“Demands that the (United States) scale back its counter-narcotics activities out of respect for its neighbor’s sovereignty might be more persuasive if Mexican authorities had the ability to combat the problem on their own.”

…Bloomberg Editorial

But, Bloomberg wrote, “under López Obrador, the opposite is happening.”

“Mexico’s murder rate remains high, while trafficking of fentanyl has surged — helping to contribute to a record number of overdose deaths in the (United States),” it said.

Given this sad reality, the Bloomberg editorial called on the newly instated administration of U.S President Joe Biden, to “conduct a comprehensive review of the two countries’ security relationship.”

“First and foremost, (Biden) should press the Mexican government to drop elements in the national-security law that threaten to sever cooperation between U.S. agents and local Mexican law-enforcement bodies, which rely heavily on intelligence provided by the (United States),” it read.

“The administration should also insist that López Obrador prosecute high-ranking officials accused of corruption (a clear reference to Cienfuegos), increase spending on police and reinvigorate joint operations against the most dangerous cartels, particularly those involved in the production and smuggling of fentanyl.”

“The two countries share an interest in curbing the power of Mexico’s drug cartels, but actions taken in the last month by the Mexican government would do the opposite — endangering citizens on both sides of the border in the process.”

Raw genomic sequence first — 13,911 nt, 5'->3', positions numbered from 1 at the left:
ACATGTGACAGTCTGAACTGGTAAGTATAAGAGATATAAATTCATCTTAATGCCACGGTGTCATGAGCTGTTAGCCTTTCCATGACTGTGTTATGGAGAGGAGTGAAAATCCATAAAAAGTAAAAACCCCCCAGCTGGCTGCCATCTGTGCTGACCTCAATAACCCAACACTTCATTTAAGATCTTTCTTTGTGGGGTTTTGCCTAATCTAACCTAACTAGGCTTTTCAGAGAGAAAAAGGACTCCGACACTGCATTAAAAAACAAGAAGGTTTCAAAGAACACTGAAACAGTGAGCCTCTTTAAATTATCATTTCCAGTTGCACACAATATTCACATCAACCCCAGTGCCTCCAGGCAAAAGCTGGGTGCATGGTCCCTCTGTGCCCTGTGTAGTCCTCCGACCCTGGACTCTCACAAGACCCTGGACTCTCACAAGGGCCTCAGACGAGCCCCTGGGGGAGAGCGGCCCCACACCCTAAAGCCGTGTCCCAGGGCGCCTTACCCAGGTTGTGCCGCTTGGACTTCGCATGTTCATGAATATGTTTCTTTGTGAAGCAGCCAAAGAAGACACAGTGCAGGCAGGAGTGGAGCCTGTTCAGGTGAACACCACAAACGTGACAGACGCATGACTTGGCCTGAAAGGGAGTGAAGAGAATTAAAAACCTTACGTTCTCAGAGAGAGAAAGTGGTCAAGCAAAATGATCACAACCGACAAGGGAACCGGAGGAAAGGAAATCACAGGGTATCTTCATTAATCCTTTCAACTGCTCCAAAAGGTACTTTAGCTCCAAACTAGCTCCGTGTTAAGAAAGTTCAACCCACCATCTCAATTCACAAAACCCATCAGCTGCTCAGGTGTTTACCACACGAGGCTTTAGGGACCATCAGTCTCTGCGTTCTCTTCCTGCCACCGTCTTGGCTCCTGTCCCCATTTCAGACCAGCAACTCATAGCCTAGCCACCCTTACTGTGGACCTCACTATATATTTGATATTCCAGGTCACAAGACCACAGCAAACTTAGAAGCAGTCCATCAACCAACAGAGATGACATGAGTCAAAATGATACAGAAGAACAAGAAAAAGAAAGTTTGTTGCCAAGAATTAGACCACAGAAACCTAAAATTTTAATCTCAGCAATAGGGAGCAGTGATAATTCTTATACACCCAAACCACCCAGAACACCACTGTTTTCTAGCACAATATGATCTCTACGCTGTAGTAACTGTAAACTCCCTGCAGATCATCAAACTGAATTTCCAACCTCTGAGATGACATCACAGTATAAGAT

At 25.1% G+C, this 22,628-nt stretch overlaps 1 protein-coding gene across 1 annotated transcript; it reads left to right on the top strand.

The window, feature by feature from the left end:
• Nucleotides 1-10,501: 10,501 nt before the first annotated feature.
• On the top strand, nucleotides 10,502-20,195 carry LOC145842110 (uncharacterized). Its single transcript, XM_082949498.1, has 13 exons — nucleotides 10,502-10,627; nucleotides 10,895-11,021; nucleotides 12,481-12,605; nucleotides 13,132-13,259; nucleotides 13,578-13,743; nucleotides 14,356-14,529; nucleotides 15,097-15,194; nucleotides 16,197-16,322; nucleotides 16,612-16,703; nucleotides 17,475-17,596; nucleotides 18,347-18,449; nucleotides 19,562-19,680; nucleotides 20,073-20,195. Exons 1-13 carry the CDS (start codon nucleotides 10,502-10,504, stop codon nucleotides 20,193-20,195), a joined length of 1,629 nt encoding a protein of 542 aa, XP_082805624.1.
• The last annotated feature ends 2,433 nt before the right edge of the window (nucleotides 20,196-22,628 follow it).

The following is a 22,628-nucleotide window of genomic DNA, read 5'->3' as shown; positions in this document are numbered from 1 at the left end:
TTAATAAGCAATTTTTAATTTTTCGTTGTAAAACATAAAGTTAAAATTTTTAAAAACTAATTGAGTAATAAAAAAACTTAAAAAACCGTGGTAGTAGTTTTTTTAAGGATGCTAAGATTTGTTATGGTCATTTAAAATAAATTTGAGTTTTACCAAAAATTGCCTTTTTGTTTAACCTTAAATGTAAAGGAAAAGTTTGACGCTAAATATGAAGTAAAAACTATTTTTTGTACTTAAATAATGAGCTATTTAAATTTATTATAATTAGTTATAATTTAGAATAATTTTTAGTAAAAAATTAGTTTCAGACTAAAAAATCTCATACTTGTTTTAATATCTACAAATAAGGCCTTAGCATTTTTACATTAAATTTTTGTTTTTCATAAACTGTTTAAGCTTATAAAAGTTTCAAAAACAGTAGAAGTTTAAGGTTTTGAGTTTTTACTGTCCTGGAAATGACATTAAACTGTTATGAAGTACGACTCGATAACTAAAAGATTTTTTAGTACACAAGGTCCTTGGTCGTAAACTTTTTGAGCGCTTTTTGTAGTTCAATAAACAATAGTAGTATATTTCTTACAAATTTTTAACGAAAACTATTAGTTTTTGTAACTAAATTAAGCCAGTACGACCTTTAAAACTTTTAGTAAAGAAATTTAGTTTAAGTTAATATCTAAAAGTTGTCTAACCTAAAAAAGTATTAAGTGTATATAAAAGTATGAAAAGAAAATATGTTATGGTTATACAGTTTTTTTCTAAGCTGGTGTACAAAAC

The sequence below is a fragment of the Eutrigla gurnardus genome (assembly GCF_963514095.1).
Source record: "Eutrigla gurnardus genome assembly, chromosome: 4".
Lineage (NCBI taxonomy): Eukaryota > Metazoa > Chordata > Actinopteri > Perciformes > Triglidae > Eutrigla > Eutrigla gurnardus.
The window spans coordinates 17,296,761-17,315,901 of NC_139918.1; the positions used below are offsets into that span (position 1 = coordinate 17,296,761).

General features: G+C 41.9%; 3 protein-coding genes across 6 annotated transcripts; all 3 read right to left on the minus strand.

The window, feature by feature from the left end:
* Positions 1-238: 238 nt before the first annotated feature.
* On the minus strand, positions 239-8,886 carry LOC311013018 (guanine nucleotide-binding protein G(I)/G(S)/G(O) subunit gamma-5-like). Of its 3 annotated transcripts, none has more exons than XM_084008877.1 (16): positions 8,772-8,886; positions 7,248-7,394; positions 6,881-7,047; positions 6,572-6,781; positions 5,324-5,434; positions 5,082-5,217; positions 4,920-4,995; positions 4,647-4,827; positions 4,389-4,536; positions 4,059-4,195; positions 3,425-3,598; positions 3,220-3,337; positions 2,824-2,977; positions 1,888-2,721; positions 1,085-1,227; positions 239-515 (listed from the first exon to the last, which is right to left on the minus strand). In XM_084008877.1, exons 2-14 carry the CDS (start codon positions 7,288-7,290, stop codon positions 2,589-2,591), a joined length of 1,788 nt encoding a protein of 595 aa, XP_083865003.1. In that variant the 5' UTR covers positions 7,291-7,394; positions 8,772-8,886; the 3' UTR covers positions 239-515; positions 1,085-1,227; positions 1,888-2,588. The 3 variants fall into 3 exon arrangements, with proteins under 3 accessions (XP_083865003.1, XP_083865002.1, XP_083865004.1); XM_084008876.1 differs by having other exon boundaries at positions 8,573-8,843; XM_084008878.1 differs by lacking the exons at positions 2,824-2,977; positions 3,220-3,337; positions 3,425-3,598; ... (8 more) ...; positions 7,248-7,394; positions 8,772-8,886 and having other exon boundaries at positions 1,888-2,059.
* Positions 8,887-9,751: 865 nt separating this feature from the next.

…Bloomberg editorial

The article went on to say that, “in return, Biden should give U.S. agencies more resources to stop the illegal cross-border flow of American weapons, which account for 70 percent of firearms recovered by Mexican law enforcement.”

“While the administration should ask Congress to maintain current levels of U.S. security assistance — which the (former U.S. President Donald) Trump administration proposed cutting by one-third — it should move away from a single-minded emphasis on border security,” the editorial said.

Instead, the Bloomberg piece said that Biden “should place greater emphasis on professionalizing policing, building up the law-enforcement capacities of state and city governments, and promoting proven violence-prevention efforts.”

It also recommended that U.S. agents “agree to greater transparency about operations conducted inside Mexico, as long as it doesn’t impede critical intelligence-gathering.”

The Bloomberg editorial concluded by saying that if Biden wished to fulfill his foreign-policy mandate to repair damaged relationships with U.S. international partners, he should “start by addressing the breakdown in security cooperation between the United States and its southern neighbor, Mexico.”

In addition to being one of the United States’ largest trading partners, the editorial pointed out “Mexico is the biggest foreign source of heroin, cocaine and methamphetamine trafficking” into the United States.

“The two countries share an interest in curbing the power of Mexico’s drug cartels, but actions taken in the last month by the Mexican government would do the opposite — endangering citizens on both sides of the border in the process,” it said.

“Fighting the scourge of drug trafficking and organized crime is critical to the U.S.-Mexican relationship, and the stability of the region as a whole. Allowing such cooperation to deteriorate is a mistake that neither country can afford.”

…Jan. 25, 2021